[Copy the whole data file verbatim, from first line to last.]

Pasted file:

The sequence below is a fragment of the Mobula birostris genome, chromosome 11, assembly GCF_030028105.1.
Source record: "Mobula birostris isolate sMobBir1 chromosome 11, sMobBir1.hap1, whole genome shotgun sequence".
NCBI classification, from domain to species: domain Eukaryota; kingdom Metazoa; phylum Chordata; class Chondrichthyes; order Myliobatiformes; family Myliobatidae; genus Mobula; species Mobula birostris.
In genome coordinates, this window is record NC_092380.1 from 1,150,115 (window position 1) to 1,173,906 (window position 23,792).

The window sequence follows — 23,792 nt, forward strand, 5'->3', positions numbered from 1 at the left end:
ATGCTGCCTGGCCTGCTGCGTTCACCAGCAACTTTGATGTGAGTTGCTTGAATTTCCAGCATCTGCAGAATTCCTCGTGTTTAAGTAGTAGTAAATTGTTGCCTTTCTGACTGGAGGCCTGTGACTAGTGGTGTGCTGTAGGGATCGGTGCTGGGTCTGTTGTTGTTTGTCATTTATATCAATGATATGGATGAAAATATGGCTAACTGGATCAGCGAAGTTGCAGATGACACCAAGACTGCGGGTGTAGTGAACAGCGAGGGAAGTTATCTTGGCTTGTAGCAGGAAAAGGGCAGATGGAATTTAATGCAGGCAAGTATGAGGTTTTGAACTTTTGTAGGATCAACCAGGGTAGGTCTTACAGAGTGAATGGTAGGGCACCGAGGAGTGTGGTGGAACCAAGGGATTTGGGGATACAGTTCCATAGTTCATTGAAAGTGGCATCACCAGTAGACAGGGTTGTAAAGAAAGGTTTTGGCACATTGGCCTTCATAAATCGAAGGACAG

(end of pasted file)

The sequence below is a fragment of the Mobula birostris genome, chromosome 11, assembly GCF_030028105.1.
Source record: "Mobula birostris isolate sMobBir1 chromosome 11, sMobBir1.hap1, whole genome shotgun sequence".
NCBI classification, from domain to species: domain Eukaryota; kingdom Metazoa; phylum Chordata; class Chondrichthyes; order Myliobatiformes; family Myliobatidae; genus Mobula; species Mobula birostris.
In genome coordinates, this window is record NC_092380.1 from 1,150,115 (window position 1) to 1,173,906 (window position 23,792).

The window sequence follows — 23,792 nt, forward strand, 5'->3', positions numbered from 1 at the left end:
ATGCTGCCTGGCCTGCTGCGTTCACCAGCAACTTTGATGTGAGTTGCTTGAATTTCCAGCATCTGCAGAATTCCTCGTGTTTAAGTAGTAGTAAATTGTTGCCTTTCTGACTGGAGGCCTGTGACTAGTGGTGTGCTGTAGGGATCGGTGCTGGGTCTGTTGTTGTTTGTCATTTATATCAATGATATGGATGAAAATATGGCTAACTGGATCAGCGAAGTTGCAGATGACACCAAGACTGCGGGTGTAGTGAACAGCGAGGGAAGTTATCTTGGCTTGTAGCAGGAAAAGGGCAGATGGAATTTAATGCAGGCAAGTATGAGGTTTTGAACTTTTGTAGGATCAACCAGGGTAGGTCTTACAGAGTGAATGGTAGGGCACCGAGGAGTGTGGTGGAACCAAGGGATTTGGGGATACAGTTCCATAGTTCATTGAAAGTGGCATCACCAGTAGACAGGGTTGTAAAGAAAGGTTTTGGCACATTGGCCTTCATAAATCGAAGGACAG